What is MQTT?
Message Queuing Telemetry Transport, or MQTT, is a simple, lightweight protocol for transmitting data between machines, and has quickly become one of the most important protocols in the IoT since its launch by IBM in 1999.
It was developed to be supported with low bandwidth and low power requirements. It was designed to transfer monitoring data from an oil pipeline via a satellite link. 15 years later, it was approved by OASIS (not the brothers from Manchester) and in 2016 it was certified as an ISO standard protocol. To understand the MQTT, we need to look closer to the integral components.
What is MQTT used for?
MQTT has been widely adopted as a machine-to-machine protocol of choice for sensors, industrial systems, energy metering and more. You should expect to see MQTT used within any of the following systems:
- Industrial Process Automation Controllers and SCADA systems
- New types of sensors – Temperature, Humidity, Pressure
- Energy Sub-meters – Gas and Electricity
- Building Management Systems
Real examples of MQTT deployments in the Hark Case Studies section.
How Does MQTT Work?
MQTT is made up of four key aspects:
- Broker – All devices communicate through a middleman or server, which is known as a broker in MQTT terms. Two of the most popular brokers are Hive MQ and Mosquitto, free open-source brokers. Hark Connect is an enterprise grade broker with built in cloud and edge security.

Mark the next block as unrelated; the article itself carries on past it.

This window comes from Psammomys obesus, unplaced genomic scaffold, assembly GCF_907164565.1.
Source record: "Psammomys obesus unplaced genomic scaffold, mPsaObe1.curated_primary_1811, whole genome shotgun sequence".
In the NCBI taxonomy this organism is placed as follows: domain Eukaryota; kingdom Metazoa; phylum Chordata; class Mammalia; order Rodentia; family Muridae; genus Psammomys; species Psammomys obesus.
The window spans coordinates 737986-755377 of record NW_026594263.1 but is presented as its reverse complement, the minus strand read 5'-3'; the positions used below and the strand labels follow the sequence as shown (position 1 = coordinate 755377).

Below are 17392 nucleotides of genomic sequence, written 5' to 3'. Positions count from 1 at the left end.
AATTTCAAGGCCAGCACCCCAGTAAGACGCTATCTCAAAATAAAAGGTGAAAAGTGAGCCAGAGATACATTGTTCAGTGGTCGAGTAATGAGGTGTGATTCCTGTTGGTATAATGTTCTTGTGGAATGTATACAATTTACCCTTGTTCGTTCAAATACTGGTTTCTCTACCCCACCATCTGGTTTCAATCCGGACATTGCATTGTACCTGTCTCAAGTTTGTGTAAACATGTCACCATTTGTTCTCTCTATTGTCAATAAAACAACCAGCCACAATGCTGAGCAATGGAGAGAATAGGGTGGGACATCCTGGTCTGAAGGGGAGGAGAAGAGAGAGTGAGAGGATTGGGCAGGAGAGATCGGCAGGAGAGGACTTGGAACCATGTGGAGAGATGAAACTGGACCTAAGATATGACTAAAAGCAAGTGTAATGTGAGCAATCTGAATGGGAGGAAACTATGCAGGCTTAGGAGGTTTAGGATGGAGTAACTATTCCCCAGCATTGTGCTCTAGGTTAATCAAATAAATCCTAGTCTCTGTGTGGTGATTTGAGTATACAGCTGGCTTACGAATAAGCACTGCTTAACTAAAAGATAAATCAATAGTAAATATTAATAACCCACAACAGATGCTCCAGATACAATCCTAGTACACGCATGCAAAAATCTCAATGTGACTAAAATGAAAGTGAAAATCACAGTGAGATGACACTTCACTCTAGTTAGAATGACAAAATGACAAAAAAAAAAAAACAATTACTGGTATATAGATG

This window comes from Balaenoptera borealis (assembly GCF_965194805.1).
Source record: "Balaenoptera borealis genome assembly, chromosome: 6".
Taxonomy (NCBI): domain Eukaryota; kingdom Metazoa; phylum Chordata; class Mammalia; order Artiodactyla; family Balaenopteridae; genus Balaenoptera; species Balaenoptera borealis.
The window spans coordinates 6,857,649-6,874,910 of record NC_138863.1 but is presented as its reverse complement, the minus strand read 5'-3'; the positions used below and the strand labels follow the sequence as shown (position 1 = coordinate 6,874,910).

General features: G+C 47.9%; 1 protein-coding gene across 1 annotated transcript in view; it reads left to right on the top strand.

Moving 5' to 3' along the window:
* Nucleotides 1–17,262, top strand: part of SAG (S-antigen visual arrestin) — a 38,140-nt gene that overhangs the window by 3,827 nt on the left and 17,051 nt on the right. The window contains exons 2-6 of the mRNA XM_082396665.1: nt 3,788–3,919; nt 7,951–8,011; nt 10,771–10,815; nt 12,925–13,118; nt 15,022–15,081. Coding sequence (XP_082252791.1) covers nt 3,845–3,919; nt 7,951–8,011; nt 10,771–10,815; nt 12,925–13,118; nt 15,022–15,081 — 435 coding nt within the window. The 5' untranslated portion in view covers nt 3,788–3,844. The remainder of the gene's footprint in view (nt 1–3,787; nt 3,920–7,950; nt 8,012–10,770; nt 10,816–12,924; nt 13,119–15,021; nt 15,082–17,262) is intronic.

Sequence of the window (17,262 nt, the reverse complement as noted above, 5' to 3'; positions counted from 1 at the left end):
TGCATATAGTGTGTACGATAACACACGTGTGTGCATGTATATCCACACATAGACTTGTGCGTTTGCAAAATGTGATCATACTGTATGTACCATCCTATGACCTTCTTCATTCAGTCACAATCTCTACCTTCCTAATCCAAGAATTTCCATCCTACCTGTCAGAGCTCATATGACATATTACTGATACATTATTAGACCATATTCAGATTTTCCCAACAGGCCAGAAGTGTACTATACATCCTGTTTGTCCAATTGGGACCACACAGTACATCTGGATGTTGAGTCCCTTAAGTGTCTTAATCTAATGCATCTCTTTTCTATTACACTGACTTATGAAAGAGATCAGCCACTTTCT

- Publishing and Subscribing – Devices either transfer or receive information, either from the Broker or by subscribing to specific topics. They can also publish messages of a specific topic to the broker.
- Topics – Topics are a way of categorising the kind of messages that might be sent through MQTT. Devices can transmit messages of a specific topic and can also subscribe to specific topics. The broker gets all messages and then forwards the messages to all devices that are subscribed to that topic.
- Quality of Service (QoS) – Quality of Service relates to the communication it has with users, it has 3 settings, which range from only sending the message once to sending it over and over again to ensure the message is received well. Thus, the term quality of service.
Due to the adoption of LPWAN, MQTT will continue to be the best way to send high volumes of sensor data to analytics platforms, like The Hark Platform.
What Are The Benefits of Using MQTT?
Benefits to using MQTT, over other protocols are that it is able to distribute information more efficiently, increase scalability and reduce network bandwidth consumption dramatically. We optimise our solution to fit best within existing systems, to reduce the cost of set-up and lower the barrier of entry (see where we did this with a top 4 UK retailer). We can survey whether MQTT is right for your set-up, or whether we should use different protocols. As our solution is protocol agnostic, there’s no limitation and we are able to work with any existing network.
To learn more, get in touch with our experts here. You might also find Hark’s BACnet to MQTT broker adapter article a useful resource to read.